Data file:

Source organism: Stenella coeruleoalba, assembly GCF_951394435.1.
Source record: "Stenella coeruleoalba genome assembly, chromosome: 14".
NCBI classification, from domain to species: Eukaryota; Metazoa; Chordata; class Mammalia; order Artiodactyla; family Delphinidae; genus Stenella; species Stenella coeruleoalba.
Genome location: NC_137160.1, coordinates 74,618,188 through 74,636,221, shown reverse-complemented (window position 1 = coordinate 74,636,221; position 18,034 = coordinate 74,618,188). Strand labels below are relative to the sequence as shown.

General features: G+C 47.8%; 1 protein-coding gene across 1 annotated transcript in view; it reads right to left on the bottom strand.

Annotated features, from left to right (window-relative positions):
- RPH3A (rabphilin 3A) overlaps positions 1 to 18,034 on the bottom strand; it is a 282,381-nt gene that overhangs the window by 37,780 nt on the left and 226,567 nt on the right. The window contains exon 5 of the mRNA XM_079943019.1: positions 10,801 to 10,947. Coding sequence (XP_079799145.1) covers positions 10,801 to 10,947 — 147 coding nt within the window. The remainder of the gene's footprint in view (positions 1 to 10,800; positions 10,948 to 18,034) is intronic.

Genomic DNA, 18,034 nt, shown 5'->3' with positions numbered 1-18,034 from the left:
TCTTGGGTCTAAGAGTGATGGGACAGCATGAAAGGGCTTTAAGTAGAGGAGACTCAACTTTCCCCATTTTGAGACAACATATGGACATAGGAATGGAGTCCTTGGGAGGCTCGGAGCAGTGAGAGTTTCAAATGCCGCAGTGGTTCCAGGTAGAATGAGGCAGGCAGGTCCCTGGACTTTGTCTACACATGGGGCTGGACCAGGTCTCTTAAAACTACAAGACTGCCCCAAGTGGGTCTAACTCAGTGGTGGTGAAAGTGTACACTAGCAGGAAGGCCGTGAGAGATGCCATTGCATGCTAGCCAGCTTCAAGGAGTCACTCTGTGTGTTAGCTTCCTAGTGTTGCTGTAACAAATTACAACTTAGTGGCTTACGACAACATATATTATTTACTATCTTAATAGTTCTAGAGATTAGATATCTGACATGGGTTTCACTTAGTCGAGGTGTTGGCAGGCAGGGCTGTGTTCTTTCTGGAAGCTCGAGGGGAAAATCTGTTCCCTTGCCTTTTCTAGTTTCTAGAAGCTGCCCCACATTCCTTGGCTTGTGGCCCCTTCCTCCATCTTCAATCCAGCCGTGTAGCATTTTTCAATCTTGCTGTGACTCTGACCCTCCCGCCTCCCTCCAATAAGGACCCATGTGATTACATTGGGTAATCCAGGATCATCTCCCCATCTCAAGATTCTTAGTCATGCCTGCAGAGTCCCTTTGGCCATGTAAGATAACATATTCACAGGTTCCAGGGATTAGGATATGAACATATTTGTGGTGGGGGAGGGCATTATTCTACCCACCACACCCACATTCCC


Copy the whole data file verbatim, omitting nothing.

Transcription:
Source organism: Stenella coeruleoalba, assembly GCF_951394435.1.
Source record: "Stenella coeruleoalba genome assembly, chromosome: 14".
NCBI classification, from domain to species: Eukaryota; Metazoa; Chordata; class Mammalia; order Artiodactyla; family Delphinidae; genus Stenella; species Stenella coeruleoalba.
Genome location: NC_137160.1, coordinates 74,618,188 through 74,636,221, shown reverse-complemented (window position 1 = coordinate 74,636,221; position 18,034 = coordinate 74,618,188). Strand labels below are relative to the sequence as shown.

General features: G+C 47.8%; 1 protein-coding gene across 1 annotated transcript in view; it reads right to left on the bottom strand.

Annotated features, from left to right (window-relative positions):
- RPH3A (rabphilin 3A) overlaps positions 1 to 18,034 on the bottom strand; it is a 282,381-nt gene that overhangs the window by 37,780 nt on the left and 226,567 nt on the right. The window contains exon 5 of the mRNA XM_079943019.1: positions 10,801 to 10,947. Coding sequence (XP_079799145.1) covers positions 10,801 to 10,947 — 147 coding nt within the window. The remainder of the gene's footprint in view (positions 1 to 10,800; positions 10,948 to 18,034) is intronic.

Genomic DNA, 18,034 nt, shown 5'->3' with positions numbered 1-18,034 from the left:
TCTTGGGTCTAAGAGTGATGGGACAGCATGAAAGGGCTTTAAGTAGAGGAGACTCAACTTTCCCCATTTTGAGACAACATATGGACATAGGAATGGAGTCCTTGGGAGGCTCGGAGCAGTGAGAGTTTCAAATGCCGCAGTGGTTCCAGGTAGAATGAGGCAGGCAGGTCCCTGGACTTTGTCTACACATGGGGCTGGACCAGGTCTCTTAAAACTACAAGACTGCCCCAAGTGGGTCTAACTCAGTGGTGGTGAAAGTGTACACTAGCAGGAAGGCCGTGAGAGATGCCATTGCATGCTAGCCAGCTTCAAGGAGTCACTCTGTGTGTTAGCTTCCTAGTGTTGCTGTAACAAATTACAACTTAGTGGCTTACGACAACATATATTATTTACTATCTTAATAGTTCTAGAGATTAGATATCTGACATGGGTTTCACTTAGTCGAGGTGTTGGCAGGCAGGGCTGTGTTCTTTCTGGAAGCTCGAGGGGAAAATCTGTTCCCTTGCCTTTTCTAGTTTCTAGAAGCTGCCCCACATTCCTTGGCTTGTGGCCCCTTCCTCCATCTTCAATCCAGCCGTGTAGCATTTTTCAATCTTGCTGTGACTCTGACCCTCCCGCCTCCCTCCAATAAGGACCCATGTGATTACATTGGGTAATCCAGGATCATCTCCCCATCTCAAGATTCTTAGTCATGCCTGCAGAGTCCCTTTGGCCATGTAAGATAACATATTCACAGGTTCCAGGGATTAGGATATGAACATATTTGTGGTGGGGGAGGGCATTATTCTACCCACCACACCCACATTCCC